The student news site of Sacred Heart Academy

The Alethea

The student news site of Sacred Heart Academy

The Alethea

The student news site of Sacred Heart Academy

The Alethea

How should Libya’s Government Respond to Natural Disasters?

An Editorial Essay by Julianna Montano

As natural disasters wreak havoc around the world, governments are left to react, respond, and rebuild after they have occurred. Natural disasters can take place anytime and anywhere; they are inevitable. Floods, hurricanes, earthquakes, wildfires, and tornadoes can cause unimaginable damage. These acts of nature leave behind debris, rubble, and wreck that governments are left to deal with. On September 11, a devastating flood in Libya washed away buildings and homes, leaving thousands dead. In Libya, the government should have been prepared to react and respond to these natural disasters. Libya’s government should have adequate recovery strategies before natural disasters occur, such as building codes, that will lower the costs of recovery after a disaster.

Derna, Libya was affected by a flood on September 11, 2023, that swept away entire neighborhoods and killed over 11,000 people. The flood occurred after two dams outside the city collapsed during Storm Daniel. Twenty thousand people have been left homeless and without basic necessities. Tamer Ramadan, the Libya envoy to the International Federation of Red Cross and Red Crescent Societies says, “The humanitarian needs are huge and much more beyond the abilities of the Libyan Red Crescent and even beyond the abilities of the governments.” Libya’s government is not equipped to handle this type of disaster.

What happened to Libya is not merely a result of the natural disaster. “Experts say that corruption, poor maintenance of public infrastructure – and years of political infighting, with Libya divided between two rival administrations – have made the country unprepared to tackle an event like Storm Daniel.” In 2003, Swiss engineers said that the dams were under stress, and they recommend building a third dam to make the other two stronger. The three companies hired to repair the dams fled the country when Moammar Gadhafi was overthrown in 2011. Three years later, Libya’s government was split into two administrations – one in the west in the capital, Tripoli and one in the east. After years of neglect, the dams finally gave out when Storm Daniel put an immense amount of pressure on the dams. This disaster shows how Libya’s governmental corruption and neglect has impacted the citizens of the country.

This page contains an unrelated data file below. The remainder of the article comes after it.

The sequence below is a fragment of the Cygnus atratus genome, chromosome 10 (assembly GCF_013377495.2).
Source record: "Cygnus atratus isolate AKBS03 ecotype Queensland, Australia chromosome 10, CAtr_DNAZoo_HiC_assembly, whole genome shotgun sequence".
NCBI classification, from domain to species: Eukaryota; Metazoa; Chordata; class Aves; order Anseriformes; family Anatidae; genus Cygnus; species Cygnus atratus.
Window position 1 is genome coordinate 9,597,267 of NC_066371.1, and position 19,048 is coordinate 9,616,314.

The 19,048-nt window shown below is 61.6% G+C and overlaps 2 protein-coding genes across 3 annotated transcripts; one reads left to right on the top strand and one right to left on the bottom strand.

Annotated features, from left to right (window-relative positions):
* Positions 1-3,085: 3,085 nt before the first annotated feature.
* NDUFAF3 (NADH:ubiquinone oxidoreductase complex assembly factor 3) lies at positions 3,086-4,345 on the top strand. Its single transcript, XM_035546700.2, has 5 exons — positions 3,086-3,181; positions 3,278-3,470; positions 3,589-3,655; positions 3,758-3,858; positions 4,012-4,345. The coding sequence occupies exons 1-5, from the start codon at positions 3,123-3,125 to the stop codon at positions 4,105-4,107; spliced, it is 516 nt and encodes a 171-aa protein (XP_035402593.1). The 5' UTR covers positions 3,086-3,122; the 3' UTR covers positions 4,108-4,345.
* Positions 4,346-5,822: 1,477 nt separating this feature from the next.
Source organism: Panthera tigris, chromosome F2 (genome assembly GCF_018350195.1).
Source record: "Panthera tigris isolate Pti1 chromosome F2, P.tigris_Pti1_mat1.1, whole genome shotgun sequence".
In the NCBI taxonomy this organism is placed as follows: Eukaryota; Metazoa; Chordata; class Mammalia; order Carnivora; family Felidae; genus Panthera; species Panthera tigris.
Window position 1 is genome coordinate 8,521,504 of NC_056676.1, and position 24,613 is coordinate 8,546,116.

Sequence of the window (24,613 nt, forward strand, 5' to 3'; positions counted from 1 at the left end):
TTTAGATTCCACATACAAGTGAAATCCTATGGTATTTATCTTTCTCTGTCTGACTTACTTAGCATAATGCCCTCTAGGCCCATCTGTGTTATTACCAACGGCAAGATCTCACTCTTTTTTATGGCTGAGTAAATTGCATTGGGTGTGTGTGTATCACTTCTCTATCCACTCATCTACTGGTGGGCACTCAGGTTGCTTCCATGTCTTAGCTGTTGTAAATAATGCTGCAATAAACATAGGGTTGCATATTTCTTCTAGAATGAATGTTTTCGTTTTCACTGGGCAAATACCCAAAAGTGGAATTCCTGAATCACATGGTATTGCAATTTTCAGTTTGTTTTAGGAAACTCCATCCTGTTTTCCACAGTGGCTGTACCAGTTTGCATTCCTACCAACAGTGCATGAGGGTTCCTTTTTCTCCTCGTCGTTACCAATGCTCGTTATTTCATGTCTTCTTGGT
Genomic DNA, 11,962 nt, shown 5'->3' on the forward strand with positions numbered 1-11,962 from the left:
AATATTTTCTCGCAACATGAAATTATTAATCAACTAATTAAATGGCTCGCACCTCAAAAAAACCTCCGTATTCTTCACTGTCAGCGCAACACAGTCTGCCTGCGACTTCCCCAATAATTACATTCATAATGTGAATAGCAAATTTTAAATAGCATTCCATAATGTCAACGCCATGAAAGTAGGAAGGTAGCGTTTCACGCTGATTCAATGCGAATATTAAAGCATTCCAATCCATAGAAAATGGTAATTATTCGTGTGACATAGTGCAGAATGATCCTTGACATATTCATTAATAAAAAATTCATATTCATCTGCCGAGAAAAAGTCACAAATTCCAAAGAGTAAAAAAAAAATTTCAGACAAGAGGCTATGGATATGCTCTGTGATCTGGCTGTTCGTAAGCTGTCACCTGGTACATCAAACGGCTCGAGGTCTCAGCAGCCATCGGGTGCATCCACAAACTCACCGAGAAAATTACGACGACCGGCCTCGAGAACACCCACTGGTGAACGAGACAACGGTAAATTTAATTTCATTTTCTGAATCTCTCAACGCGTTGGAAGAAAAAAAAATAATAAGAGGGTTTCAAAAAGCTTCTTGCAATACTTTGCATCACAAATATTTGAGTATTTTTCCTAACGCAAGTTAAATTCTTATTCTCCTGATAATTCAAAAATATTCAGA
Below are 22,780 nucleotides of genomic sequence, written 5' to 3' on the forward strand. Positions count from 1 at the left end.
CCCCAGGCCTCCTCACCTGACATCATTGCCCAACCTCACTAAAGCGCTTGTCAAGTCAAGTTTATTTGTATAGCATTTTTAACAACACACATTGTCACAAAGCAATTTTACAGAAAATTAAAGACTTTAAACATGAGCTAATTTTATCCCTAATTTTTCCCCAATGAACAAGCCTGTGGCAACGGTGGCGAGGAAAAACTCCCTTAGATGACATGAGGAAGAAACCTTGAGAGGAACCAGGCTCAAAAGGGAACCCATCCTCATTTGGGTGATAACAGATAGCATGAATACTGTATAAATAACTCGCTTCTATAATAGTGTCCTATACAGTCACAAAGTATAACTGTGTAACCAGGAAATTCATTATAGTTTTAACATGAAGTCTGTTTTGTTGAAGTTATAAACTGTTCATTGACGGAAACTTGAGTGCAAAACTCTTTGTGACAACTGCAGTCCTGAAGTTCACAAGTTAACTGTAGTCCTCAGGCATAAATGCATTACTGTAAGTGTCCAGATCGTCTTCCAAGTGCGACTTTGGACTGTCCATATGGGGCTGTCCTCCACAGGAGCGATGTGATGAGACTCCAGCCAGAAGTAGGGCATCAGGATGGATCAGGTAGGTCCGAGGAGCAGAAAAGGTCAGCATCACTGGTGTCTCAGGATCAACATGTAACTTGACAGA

According to FEMA, building codes are one of the most cost-effective ways to safeguard our communities against natural disasters. By following proper building codes, casualties, and the cost of building after natural disasters is reduced. Building codes could have limited the amount of damage and death that Libya faced. Libya’s weak building infrastructure made them more susceptible to damage. Therefore, their buildings were swept away by the flood.

Libya received international aid after the flood, including from the United States. The U.S. Agency for International Development (USAID) provided $1 million in humanitarian assistance to help the people of Libya. They have also activated a Disaster Assistance Response Team (DART) to the North Africa region to lead the U.S. government’s humanitarian response. This raises doubts about the government’s ability to respond to natural disasters. If they had a well-rounded, strong government, they would have been able to bounce back right after the flood. Instead, they are struggling to provide shelter and basic necessities for the community. Access to clean water has been a struggle for the citizens of Derna since the flood has contaminated their water sources with sewage, this has left them with an increased risk of water-borne diseases spreading. There have been at least 150 people who suffered from diarrhea after drinking the contaminated water in Derna.